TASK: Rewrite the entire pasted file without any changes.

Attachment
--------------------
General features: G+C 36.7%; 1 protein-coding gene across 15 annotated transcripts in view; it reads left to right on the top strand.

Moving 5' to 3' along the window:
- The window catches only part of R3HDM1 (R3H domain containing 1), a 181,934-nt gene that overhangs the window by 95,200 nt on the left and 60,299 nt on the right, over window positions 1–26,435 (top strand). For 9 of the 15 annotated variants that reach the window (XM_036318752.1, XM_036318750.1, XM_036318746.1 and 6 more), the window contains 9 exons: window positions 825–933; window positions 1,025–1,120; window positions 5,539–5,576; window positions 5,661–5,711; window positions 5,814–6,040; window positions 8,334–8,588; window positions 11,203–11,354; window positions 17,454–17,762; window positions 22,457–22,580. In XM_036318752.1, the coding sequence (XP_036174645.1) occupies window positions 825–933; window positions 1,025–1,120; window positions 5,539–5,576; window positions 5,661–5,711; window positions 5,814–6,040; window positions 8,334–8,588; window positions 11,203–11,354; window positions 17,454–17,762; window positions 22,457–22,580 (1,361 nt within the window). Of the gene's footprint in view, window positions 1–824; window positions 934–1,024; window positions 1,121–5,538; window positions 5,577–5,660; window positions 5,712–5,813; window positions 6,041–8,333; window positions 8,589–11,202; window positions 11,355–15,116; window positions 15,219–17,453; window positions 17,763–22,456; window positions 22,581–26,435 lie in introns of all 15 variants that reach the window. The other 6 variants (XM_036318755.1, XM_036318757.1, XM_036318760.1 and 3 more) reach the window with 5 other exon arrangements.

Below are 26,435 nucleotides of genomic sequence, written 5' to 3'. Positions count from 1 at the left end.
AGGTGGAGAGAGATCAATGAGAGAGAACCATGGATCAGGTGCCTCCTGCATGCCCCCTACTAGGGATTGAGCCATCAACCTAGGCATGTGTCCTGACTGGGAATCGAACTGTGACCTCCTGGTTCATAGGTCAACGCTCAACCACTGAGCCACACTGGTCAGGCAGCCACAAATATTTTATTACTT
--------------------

General features: G+C 36.7%; 1 protein-coding gene across 15 annotated transcripts in view; it reads left to right on the top strand.

Moving 5' to 3' along the window:
- The window catches only part of R3HDM1 (R3H domain containing 1), a 181,934-nt gene that overhangs the window by 95,200 nt on the left and 60,299 nt on the right, over window positions 1–26,435 (top strand). For 9 of the 15 annotated variants that reach the window (XM_036318752.1, XM_036318750.1, XM_036318746.1 and 6 more), the window contains 9 exons: window positions 825–933; window positions 1,025–1,120; window positions 5,539–5,576; window positions 5,661–5,711; window positions 5,814–6,040; window positions 8,334–8,588; window positions 11,203–11,354; window positions 17,454–17,762; window positions 22,457–22,580. In XM_036318752.1, the coding sequence (XP_036174645.1) occupies window positions 825–933; window positions 1,025–1,120; window positions 5,539–5,576; window positions 5,661–5,711; window positions 5,814–6,040; window positions 8,334–8,588; window positions 11,203–11,354; window positions 17,454–17,762; window positions 22,457–22,580 (1,361 nt within the window). Of the gene's footprint in view, window positions 1–824; window positions 934–1,024; window positions 1,121–5,538; window positions 5,577–5,660; window positions 5,712–5,813; window positions 6,041–8,333; window positions 8,589–11,202; window positions 11,355–15,116; window positions 15,219–17,453; window positions 17,763–22,456; window positions 22,581–26,435 lie in introns of all 15 variants that reach the window. The other 6 variants (XM_036318755.1, XM_036318757.1, XM_036318760.1 and 3 more) reach the window with 5 other exon arrangements.

Below are 26,435 nucleotides of genomic sequence, written 5' to 3'. Positions count from 1 at the left end.
AGGTGGAGAGAGATCAATGAGAGAGAACCATGGATCAGGTGCCTCCTGCATGCCCCCTACTAGGGATTGAGCCATCAACCTAGGCATGTGTCCTGACTGGGAATCGAACTGTGACCTCCTGGTTCATAGGTCAACGCTCAACCACTGAGCCACACTGGTCAGGCAGCCACAAATATTTTATTACTT